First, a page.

Westport schools receive generous art donations, including sketch by Picasso
WESTPORT — Westport Public Schools’ art collection just got more extensive.
The Board of Education unanimously accepted 76 works of art from six donors — a total value of $70,035 — including two works of art by famous Westport illustrator Leonard Everett Fisher totaling $20,000. All the works will be housed by the Westport Schools Permanent Art Collection, a subset of the Westport Public Art Collections (WestPac), which holds over 1,800 works of art ranging from paintings, photographs and cartoons to sculptures and a variety of other media.
“I wanted to thank the donors and the members of WestPac for all the hard work that they have been doing. They’ve been very, very busy creating a 501(c)3. They’ve done the memorandum of understanding, They’ve been working on the policy management guidelines,” said school board member Karen Kleine. “So I just wanted to tell the committee, I appreciate all the work they’ve done.”
The schools’ collection was established in 1964 by educator Burt Chernow and entrusted to the school board to make art a daily constant in the learning environment of every Westport student.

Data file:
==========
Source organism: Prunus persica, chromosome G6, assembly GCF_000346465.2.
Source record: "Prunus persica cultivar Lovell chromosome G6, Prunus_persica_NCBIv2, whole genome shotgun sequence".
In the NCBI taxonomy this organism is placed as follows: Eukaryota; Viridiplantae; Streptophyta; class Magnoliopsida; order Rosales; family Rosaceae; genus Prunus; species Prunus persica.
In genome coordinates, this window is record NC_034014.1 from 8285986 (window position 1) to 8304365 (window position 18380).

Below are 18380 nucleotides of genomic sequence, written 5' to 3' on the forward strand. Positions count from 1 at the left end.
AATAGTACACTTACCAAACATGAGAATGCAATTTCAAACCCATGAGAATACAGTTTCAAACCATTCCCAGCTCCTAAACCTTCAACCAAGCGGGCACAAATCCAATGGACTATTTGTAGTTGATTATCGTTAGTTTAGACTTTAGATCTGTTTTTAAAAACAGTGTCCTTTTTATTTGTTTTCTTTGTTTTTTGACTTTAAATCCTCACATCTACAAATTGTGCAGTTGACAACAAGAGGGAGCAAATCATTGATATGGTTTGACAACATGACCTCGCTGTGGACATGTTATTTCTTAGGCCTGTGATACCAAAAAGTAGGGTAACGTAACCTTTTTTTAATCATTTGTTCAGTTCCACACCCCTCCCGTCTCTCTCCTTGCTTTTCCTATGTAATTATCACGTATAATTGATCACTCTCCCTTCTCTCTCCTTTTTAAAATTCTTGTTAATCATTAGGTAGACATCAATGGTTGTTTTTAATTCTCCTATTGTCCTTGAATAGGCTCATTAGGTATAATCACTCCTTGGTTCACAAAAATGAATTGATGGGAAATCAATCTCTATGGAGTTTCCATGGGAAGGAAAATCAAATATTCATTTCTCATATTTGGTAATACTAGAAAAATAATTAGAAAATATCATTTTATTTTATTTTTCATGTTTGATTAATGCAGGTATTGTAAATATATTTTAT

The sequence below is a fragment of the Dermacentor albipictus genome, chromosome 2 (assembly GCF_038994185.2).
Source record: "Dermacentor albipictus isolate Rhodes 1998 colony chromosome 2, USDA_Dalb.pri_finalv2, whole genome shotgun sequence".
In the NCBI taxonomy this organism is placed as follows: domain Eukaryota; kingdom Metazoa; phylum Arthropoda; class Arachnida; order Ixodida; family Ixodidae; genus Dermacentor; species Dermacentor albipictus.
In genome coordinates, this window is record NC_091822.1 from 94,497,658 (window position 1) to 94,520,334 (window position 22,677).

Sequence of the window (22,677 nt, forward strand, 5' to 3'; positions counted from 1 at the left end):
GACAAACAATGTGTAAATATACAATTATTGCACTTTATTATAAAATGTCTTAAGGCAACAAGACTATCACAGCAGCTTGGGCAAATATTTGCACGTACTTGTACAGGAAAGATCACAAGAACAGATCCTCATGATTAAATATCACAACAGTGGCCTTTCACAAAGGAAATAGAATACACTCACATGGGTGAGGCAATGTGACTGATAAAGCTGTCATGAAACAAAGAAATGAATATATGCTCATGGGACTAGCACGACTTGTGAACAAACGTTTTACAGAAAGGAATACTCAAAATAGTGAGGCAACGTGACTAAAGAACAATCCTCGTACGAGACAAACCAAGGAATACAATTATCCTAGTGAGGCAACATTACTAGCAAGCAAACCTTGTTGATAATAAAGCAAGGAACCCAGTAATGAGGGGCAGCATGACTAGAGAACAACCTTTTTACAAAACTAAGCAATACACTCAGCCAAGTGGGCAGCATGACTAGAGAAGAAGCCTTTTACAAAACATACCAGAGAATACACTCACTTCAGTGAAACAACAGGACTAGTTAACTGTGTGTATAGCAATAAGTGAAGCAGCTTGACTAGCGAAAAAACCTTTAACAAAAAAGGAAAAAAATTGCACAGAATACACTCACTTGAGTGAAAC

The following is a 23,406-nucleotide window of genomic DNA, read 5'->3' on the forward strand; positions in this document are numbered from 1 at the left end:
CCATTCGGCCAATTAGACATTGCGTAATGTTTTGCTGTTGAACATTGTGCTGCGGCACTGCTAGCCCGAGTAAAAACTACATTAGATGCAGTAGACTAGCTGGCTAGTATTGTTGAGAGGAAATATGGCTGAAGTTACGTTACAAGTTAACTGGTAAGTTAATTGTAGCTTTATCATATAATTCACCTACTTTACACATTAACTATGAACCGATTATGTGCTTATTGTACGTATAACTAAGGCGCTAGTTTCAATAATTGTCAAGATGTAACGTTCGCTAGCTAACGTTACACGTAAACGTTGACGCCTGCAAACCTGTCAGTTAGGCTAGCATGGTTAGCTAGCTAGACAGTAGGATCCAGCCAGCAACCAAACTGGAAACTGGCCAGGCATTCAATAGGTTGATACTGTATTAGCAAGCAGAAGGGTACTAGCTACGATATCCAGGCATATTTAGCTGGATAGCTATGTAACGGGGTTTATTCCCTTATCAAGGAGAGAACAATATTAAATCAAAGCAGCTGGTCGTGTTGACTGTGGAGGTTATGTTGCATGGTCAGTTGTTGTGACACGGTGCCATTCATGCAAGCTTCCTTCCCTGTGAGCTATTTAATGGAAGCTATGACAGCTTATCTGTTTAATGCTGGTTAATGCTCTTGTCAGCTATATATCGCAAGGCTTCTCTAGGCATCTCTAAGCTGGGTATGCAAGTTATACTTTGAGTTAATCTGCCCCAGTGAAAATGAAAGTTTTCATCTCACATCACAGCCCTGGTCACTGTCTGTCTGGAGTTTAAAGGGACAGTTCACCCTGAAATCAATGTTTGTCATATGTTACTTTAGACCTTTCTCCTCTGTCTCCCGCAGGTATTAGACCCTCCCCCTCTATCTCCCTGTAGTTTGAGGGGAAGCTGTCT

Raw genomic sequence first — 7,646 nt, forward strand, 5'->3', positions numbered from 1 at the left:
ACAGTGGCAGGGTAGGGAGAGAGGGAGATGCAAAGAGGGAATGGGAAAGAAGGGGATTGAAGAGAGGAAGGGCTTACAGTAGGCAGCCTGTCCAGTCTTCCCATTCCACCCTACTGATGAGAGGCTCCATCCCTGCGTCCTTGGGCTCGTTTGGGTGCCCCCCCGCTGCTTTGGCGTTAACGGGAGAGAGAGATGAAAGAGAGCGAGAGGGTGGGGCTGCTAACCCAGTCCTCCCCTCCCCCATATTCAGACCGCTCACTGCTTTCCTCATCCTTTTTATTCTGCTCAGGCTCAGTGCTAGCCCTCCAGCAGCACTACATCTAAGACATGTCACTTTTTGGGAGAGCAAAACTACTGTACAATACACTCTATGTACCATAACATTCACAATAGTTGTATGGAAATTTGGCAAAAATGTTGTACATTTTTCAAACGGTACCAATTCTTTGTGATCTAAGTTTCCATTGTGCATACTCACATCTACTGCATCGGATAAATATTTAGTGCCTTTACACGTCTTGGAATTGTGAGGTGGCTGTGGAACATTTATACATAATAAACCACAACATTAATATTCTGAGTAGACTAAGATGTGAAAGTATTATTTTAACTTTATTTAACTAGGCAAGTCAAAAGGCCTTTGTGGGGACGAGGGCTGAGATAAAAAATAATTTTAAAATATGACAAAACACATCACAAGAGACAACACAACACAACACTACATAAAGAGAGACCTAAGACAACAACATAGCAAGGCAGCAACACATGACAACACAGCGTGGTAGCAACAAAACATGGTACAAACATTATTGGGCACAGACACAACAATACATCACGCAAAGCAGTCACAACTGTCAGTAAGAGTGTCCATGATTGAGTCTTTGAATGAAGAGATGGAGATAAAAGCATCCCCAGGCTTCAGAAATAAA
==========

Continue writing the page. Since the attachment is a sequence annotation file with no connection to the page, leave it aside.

Among the new donations is a 1950 Pablo Picasso etching called “Pour Robi” valued at $2,500 and donated by Ann Chernow, wife of the late Burt Chernow. The print was dedicated to Robert “Roby” Godet, a French publisher. The work was to be included in one of his books — “L’Age de Soleil.”
Other featured artists among the donated works include Westport’s Miggs Burroughs, the late Hardie Gramatky of Westport and Kathy Jakobsen of Weston.
A number of the donations capture various views of Westport, such as Main Street and Compo Beach.
New donations to the Westport Schools Permanent Art Collection
From Ann Chernow: Five pieces valued at $7,450.
From Leonard Everett Fisher: Two pieces valued at $20,000.
From Ann Sheffer: Seventeen pieces valued at $23,685.
From Richard Stein: One piece valued at $2,200.
From Laura Mills: Four pieces valued at $600.
From Mark Greenstein: Forty-seven pieces valued at $16,100.